Introduction This study aims to determine if the A/H1N1 influenza outbreak could have been earlier detected through changes in morbidity and mortality patterns analysed from a health information system (HIS).
Methods Specific data subsets were created to compare the burden of influenza during the epidemiological week (EW) 21 to 26 for years 2007 to 2009 among 150 000 Health Maintenance Organization members in Buenos Aires. The threshold for identifying an epidemic was considered met when the weekly influenza-like illness (ILI) rate exceeded 200 per 100 visits. Mortality rates of severe acute respiratory infection (SARI) from 2007 to 2009 were compared. Case fatality and mortality rates for A/H1N1 influenza 2009 also were estimated.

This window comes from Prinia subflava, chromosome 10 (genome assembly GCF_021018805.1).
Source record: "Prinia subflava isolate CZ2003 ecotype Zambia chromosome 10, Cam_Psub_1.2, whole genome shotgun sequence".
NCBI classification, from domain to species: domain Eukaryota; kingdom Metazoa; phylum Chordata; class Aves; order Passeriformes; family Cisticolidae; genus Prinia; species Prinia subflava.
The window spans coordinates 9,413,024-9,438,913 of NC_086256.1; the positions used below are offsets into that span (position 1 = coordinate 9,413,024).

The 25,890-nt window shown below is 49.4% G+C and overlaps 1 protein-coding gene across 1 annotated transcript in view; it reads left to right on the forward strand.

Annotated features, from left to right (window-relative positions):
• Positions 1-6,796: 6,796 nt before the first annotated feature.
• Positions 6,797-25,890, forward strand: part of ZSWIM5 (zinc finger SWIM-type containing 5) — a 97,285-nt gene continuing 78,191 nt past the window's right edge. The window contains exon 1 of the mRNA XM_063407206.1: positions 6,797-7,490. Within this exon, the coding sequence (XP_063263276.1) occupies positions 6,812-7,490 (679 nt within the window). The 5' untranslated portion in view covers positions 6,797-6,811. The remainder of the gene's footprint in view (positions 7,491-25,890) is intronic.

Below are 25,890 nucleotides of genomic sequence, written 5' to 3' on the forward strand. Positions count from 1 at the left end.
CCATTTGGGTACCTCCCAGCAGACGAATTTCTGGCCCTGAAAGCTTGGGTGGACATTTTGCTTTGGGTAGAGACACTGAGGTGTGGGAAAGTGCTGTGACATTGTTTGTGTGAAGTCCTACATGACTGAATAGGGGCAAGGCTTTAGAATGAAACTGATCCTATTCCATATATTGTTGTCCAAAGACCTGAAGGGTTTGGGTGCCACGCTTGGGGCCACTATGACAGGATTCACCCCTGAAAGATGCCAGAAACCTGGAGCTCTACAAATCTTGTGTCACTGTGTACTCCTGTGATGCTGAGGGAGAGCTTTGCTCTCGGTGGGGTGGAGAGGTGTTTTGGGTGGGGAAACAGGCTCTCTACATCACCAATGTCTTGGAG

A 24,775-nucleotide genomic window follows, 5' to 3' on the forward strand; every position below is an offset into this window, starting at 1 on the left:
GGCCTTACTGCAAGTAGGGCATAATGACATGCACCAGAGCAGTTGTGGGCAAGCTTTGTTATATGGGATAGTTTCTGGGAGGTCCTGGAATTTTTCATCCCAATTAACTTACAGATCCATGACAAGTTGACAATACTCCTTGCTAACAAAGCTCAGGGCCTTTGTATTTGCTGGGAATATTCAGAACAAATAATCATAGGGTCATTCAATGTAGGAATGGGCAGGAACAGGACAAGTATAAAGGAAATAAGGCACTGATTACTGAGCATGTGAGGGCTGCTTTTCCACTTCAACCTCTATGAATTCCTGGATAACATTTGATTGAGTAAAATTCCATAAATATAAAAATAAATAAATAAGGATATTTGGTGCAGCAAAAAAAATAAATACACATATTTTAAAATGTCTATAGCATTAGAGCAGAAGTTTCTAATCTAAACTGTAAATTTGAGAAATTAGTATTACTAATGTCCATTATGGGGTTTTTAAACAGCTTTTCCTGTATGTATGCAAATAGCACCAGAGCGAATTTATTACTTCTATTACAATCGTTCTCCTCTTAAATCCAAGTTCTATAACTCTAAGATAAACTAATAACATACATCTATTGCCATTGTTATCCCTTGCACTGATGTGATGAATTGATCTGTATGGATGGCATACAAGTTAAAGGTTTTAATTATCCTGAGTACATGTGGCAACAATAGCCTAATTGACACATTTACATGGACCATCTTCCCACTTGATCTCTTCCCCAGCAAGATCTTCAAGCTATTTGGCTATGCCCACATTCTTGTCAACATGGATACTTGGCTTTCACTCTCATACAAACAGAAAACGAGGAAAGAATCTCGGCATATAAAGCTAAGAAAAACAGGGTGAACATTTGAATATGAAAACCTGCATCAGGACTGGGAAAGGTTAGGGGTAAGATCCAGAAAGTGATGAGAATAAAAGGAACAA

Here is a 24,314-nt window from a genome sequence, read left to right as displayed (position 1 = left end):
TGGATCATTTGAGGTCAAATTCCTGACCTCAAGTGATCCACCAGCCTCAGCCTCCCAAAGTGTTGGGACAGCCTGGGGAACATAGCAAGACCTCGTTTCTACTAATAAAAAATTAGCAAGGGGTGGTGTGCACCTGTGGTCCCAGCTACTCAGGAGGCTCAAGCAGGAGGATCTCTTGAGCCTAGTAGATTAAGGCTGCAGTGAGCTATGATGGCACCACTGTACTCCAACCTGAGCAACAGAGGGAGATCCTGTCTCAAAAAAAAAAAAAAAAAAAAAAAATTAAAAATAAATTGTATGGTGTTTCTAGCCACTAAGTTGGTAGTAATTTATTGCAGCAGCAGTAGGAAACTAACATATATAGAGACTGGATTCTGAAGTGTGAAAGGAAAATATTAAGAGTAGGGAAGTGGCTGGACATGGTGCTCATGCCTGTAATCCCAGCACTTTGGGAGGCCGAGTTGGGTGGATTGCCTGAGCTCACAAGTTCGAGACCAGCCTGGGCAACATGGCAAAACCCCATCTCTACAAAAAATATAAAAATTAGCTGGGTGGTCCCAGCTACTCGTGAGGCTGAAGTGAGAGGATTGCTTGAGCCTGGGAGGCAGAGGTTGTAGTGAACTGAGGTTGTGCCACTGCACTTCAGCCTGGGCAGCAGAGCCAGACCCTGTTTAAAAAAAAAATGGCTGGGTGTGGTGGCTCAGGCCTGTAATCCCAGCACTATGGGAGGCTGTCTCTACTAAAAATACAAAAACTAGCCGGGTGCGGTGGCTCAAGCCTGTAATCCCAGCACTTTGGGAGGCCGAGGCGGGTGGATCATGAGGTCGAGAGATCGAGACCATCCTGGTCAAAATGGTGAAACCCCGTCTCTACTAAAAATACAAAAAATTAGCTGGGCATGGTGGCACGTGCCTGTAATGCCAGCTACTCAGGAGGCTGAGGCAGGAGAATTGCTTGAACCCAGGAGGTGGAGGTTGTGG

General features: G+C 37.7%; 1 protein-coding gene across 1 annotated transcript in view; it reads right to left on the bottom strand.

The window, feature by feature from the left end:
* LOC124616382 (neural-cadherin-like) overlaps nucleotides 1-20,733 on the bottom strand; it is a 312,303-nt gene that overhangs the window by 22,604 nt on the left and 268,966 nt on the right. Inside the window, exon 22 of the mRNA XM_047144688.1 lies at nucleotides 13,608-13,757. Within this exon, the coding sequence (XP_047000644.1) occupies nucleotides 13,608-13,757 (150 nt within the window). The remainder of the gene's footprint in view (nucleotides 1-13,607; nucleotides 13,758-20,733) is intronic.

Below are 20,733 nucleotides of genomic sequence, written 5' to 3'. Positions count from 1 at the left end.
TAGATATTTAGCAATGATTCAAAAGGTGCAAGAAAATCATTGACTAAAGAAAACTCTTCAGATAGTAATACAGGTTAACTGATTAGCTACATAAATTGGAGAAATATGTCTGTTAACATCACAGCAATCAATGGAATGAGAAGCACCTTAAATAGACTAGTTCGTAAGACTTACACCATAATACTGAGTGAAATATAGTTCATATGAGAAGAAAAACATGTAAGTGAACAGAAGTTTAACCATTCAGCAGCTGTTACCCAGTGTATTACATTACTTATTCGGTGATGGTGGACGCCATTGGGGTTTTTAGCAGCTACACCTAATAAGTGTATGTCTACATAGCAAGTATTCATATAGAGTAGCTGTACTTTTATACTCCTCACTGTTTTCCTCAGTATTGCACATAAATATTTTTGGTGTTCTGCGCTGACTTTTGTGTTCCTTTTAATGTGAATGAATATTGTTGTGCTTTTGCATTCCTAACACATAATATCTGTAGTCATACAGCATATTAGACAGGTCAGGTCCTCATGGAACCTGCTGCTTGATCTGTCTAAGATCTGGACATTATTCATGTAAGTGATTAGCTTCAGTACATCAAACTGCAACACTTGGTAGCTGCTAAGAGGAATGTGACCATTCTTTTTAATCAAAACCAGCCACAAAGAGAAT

Results The HIS detected the outbreak in EW 23 while the government Ministry of Health (MoH) gave a national epidemic alert during EW 25. The number of visits for ILI increased more than fourfold when comparing 2009 to the 2007–2008. SARI mortality rate in 2009 was higher than in 2008 (RR 2.8; 95% CI 1.18 to 6.63) and similar to that of 2007 (RR 1.05; 95% CI 0.56 to 1.49). 2009 was the first year with mortalities younger than 65 years attributable to SARI. The estimated A/H1N1 case fatality rate for SARI was 6.2% (95% CI 2.5 to 15.5). The estimated A/H1N1 mortality rate was 6 per 100 000 (95% CI 0 to 11.6).
Conclusions the outbreak was detected 2 weeks before than the MoH gave a national alert suggesting that with a private-public integration a more real-time outbreak and disease surveillance system could be implemented.
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